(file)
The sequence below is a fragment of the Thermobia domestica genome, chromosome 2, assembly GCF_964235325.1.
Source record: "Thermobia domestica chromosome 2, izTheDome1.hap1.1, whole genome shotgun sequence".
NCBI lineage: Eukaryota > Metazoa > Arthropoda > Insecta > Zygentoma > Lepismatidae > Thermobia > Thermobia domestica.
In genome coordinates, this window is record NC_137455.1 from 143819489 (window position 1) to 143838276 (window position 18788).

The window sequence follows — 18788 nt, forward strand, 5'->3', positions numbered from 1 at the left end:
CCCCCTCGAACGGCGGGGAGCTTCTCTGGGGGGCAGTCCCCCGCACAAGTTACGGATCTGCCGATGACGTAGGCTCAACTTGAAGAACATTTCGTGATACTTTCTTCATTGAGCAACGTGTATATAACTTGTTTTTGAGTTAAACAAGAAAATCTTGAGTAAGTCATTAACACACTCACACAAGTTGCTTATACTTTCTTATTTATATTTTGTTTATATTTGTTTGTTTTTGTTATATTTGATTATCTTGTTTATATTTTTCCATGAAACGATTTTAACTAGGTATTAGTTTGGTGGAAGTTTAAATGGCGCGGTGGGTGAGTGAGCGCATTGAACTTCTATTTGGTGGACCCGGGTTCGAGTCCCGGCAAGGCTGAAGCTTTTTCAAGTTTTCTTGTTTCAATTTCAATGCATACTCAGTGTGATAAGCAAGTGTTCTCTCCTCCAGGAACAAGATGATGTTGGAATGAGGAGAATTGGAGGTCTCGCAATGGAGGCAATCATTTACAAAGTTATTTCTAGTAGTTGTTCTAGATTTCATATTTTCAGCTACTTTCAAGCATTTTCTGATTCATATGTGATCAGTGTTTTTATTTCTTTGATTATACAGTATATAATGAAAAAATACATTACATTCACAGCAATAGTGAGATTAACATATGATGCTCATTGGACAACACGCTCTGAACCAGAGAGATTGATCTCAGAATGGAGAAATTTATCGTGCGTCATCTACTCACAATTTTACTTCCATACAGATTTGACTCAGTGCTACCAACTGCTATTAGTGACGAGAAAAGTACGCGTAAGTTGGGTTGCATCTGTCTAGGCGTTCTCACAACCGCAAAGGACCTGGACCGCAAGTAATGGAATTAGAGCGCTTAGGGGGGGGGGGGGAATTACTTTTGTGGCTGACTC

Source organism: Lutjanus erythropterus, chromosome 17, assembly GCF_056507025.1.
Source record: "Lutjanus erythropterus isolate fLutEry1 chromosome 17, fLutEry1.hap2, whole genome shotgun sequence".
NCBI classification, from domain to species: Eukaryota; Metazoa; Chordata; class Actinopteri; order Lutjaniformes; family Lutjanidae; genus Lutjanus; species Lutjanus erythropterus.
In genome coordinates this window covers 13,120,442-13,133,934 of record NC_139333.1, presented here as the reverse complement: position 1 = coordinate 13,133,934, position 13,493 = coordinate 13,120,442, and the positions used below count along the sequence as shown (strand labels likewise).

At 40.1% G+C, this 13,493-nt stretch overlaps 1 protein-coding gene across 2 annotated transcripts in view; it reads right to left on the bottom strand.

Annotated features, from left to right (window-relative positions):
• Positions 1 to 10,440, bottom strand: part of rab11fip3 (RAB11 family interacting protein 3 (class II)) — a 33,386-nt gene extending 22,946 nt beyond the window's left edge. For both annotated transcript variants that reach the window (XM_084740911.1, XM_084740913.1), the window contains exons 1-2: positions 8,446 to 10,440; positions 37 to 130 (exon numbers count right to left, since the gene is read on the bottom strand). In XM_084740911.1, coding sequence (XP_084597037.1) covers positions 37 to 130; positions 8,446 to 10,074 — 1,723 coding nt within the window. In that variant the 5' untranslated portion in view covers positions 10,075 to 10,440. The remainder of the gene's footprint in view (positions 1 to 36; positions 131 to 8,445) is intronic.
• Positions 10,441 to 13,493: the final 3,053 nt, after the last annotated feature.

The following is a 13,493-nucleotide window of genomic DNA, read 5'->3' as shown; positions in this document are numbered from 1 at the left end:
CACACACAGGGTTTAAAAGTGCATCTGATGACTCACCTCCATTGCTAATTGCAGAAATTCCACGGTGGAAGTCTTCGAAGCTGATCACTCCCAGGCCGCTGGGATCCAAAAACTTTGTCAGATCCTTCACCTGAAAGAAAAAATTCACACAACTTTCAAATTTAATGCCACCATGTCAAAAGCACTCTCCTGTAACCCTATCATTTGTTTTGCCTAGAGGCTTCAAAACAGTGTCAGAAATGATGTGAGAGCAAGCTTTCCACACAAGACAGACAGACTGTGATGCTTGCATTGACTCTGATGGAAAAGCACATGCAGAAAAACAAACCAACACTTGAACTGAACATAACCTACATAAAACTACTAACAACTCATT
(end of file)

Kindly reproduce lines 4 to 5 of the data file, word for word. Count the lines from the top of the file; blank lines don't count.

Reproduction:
In genome coordinates, this window is record NC_137455.1 from 143819489 (window position 1) to 143838276 (window position 18788).

The window sequence follows — 18788 nt, forward strand, 5'->3', positions numbered from 1 at the left end: